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There's a mounting campaign to encourage biopharmaceutical companies to develop new therapies to treat drug-resistant infections.
There’s a mounting campaign to encourage biopharmaceutical companies to develop new therapies to treat drug-resistant infections by offering a range of flexible regulatory policies plus financial incentives to make exploration and clinical research more attractive. The spreading Ebola outbreak has further dramatized the critical need for new drugs and biologics to combat public health crises caused by infectious disease, clearly illustrating the importance of streamlined development approaches and added financial support for R&D on medical products with uncertain commercial value.
A sign of progress is Food and Drug Administration approval in recent months of three new antibiotics to treat patients with acute bacterial skin infections, including methicillin-resistant strains (MRSA). Product development was encouraged by additional guidance from FDA, plus collaboration with the Biomarkers Consortium of the Foundation of the National Institutes of Health and others in designing scientifically sound studies, commented Janet Woodcock, Director of the Center for Drug Evaluation and Research (CDER).
Woodcock also noted at a September hearing by the House Energy & Commerce Committee 21st Century Cures initiative that in the last two years FDA has promoted antibiotic R&D by issuing 11 relevant guidance documents. An FDA public workshop in July on strategies for conducting clinical trials for antibacterials discussed design of common protocols, establishing common control groups, addressing statistical analysis issues, setting appropriate study endpoints, and sharing data and data standards across trials.
FDA gives credit for spurring more interest in antibiotic development to the additional five years of marketing exclusivity provided by the Generating Antibiotics Incentives Now (GAIN) Act of 2012. The exclusivity applies to new drugs designated by FDA as Qualified Infectious Disease Products (QIDPs), which FDA has granted so far to 39 antibiotics under development. But biopharma companies say the added exclusivity has limited value and that further legislative action is necessary.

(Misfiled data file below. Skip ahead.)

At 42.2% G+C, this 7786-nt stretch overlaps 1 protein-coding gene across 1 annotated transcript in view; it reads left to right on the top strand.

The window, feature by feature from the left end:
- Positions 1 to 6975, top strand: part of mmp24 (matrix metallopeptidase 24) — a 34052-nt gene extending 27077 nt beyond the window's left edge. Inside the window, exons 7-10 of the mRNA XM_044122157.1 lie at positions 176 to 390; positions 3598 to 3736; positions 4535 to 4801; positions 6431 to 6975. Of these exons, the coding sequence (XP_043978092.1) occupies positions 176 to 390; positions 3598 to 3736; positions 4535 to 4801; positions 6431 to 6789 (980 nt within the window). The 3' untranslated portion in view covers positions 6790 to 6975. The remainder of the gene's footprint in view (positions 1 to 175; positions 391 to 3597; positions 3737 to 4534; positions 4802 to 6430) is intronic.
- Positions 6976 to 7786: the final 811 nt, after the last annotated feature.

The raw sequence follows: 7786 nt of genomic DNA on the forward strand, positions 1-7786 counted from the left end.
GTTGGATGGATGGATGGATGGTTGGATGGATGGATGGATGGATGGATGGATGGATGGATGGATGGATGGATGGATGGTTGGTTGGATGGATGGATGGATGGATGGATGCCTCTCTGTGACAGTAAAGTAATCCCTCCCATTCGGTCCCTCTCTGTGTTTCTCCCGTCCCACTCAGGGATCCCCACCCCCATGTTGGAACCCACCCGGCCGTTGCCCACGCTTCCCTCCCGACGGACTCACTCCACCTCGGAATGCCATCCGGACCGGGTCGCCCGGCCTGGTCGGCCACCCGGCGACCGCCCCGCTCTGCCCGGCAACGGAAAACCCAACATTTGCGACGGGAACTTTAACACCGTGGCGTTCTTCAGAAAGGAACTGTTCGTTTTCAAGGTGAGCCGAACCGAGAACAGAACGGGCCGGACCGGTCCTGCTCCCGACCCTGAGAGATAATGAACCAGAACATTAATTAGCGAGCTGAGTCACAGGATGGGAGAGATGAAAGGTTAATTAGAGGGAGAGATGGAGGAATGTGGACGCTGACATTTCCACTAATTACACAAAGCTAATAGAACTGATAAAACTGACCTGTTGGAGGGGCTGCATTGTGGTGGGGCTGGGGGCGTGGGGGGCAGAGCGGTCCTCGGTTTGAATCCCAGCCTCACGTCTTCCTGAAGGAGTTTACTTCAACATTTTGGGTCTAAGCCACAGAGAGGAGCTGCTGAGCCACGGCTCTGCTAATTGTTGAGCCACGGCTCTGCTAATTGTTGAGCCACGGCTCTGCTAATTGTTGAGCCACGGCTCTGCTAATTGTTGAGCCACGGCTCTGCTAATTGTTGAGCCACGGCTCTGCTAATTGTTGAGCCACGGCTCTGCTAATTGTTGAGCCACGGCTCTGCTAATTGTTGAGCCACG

Some proposals for accelerating clinical trials on new antibiotics have come from the President’s Council of Advisors on Science and Technology (PCAST). The panel issued a report in September outlining strategies to accelerate clinical trials on new antibiotics, such as an FDA Special Medical Use pathway that streamlines clinical testing for therapies needed by specific patients infected with antibiotic-resistant bacteria. Similarly, a Congressional proposal would establish a Limited Population Antibacterial Drug (LPAD) program that authorizes FDA to approve antibiotics based on more limited clinical trial data. Preapproval studies would require fewer patients, while post-approval assessment would be more extensive to further assess uncertainty of risks and benefits.
PCAST also calls for allotting $25 million a year to fund a clinical trials infrastructure that would implement common protocols, form partnerships to fund late stage trials, and facilitate fast enrollment of patients with an antibiotic-resistant infection. These streamlined clinical research approaches would benefit, moreover, from new diagnostics able to identify those patients likely to respond and require clear instructions to the medical community on the importance of limited use of new products to prevent resistance.
To reward sponsors with later stage projects, PCAST proposes an $800 million public-private Antibiotic Incentive Fund to finance advanced market commitments and milestone payments. A related idea is to provide developers of new antibiotics with a “tradable voucher” that grants a short extension to the patent life of any drug, and thus could be sold by a small company to a manufacturer looking to extend protection for an existing blockbuster.
Another tactic backed by some members of Congress is to encourage hospital use of new, more costly antibiotics through added government payments and revised reimbursement policies that permit separate payment for more effective antibiotics outside the fixed “bundled” rate set for inpatient care. Additional tax credits and government subsidies, plus milestone payments for completing various clinical trials, were proposed at the E&C hearing by Kenneth Hills, Chief Executive of biotech antibiotic developer Achaeogen, to further encourage innovation.
These and other proposals may be included in a legislative package slated to be introduced by E&C leaders at the beginning of the next legislative session in January. And in February, an Obama administration interagency task force headed by officials from the Departments of Health and Human Services, Agriculture and Defense is scheduled to issue a detailed plan for implementing the White House National Strategy to Combat Antibiotic-Resistant Bacteria. That initiative was launched in September with the aim of preventing outbreaks and encouraging development of next-generation antibacterial drugs, diagnostics, vaccines and other therapeutics to combat infectious disease. An initial proposal is to award a $20 million prize for developing a rapid point-of-care diagnostic to help providers identify drug-resistant bacteria.
In addition to spurring R&D, these initiatives will emphasize the importance of preventing resistance by blocking inappropriate use of new antibiotics and by greatly limiting drug use to promote livestock growth.